Before last week, my general association with this age-old hymn — thanks in no small part to Kel and Tian En — was it being a melodious little catchphrase on any encounter with good food (ie. “Wow this laksa is damn shiok — it is well with my soul, man!”). Joking aside, I realise that I’ve never really understood — or perhaps never bothered to understand — the true meaning of this hymn.
Only the short excerpt at the end of my dad’s sermon last week made me realise this. He shared about Horatio Spafford, the writer of this hymn, and how he wrote this song not when “all was well” with his world, but after he had just done a modern-day Job (as in, the biblical character, not a position of employment) and lost his possessions and family to some unfortunate events. He actually penned the hymn as he sailed over the spot where his 4 daughters drowned in a shipping accident previously. There couldn’t be a more jarring contrast between his situation and the words of the hymn — how could tragedy have produced such peaceful and assured words?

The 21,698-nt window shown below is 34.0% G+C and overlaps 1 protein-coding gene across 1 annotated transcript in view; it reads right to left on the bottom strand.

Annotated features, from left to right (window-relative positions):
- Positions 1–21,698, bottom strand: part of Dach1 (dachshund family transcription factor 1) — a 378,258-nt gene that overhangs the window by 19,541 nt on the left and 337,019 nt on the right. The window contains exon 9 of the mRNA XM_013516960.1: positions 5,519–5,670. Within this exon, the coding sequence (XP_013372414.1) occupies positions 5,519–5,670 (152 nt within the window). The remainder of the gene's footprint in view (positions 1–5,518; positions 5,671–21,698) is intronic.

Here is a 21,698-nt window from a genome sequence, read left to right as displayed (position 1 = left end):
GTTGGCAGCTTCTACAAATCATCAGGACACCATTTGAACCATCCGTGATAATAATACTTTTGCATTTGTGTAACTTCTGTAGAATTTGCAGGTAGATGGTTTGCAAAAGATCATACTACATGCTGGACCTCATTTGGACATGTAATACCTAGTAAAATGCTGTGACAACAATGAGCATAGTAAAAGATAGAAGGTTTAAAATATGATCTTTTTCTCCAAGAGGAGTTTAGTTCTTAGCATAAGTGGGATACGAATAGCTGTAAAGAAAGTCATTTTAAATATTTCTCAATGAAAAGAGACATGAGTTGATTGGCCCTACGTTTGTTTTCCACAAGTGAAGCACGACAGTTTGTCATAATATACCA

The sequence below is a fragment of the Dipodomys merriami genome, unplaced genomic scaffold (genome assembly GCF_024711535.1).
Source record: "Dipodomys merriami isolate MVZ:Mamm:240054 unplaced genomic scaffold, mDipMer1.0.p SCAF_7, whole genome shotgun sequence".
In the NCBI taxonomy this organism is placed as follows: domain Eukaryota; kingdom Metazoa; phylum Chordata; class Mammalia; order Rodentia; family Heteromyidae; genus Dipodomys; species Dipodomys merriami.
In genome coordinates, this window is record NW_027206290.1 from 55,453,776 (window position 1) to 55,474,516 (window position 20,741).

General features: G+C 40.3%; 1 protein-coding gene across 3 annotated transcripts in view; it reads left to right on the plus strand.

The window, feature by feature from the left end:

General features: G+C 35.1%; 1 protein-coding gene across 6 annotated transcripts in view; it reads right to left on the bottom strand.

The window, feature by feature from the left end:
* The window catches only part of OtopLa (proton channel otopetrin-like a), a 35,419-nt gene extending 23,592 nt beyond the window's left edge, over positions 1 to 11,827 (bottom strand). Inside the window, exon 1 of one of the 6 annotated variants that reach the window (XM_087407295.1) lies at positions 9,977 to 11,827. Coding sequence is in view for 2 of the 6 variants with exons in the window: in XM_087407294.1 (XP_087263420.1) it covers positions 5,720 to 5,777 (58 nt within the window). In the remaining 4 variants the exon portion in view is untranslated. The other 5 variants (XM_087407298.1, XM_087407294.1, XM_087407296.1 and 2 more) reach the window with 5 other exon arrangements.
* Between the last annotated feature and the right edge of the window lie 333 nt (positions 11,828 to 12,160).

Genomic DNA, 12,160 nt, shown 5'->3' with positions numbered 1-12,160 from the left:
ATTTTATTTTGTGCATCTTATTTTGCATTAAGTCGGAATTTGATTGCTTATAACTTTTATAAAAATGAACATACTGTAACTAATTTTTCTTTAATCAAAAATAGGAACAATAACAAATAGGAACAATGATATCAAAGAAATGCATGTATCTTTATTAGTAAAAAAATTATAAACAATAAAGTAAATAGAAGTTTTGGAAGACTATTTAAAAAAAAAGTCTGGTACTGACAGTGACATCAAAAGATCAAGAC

When peace, like a river, attendeth my way,
When sorrows like sea billows roll;
Whatever my lot, Thou has taught me to say,
It is well, it is well, with my soul.
It was then that it hit me. I’d always thought that saying “it is well with my soul” was just a euphemistic Christian way of saying “I’m feeling fine, I’m happy, this situation is not that bad”, but it’s not. Horatio Spafford was able to say that not because he felt fine or happy — it had nothing to do with feelings at all. Instead, it had everything to do with what he knew from the gospel, that despite all the trials and pain that he faced in life, Christ’s work on the cross for him and his family ensured that it was well with his soul. No matter what, he knew, he had a hope and salvation to cling on to.
Though Satan should buffet, though trials should come,
Let this blest assurance control,
That Christ has regarded my helpless estate,
And hath shed His own blood for my soul.
And so it is a great reminder that as Christians saved by Jesus’ work on the cross, we can always say that it is well with our souls — and there’s really no better statement than that.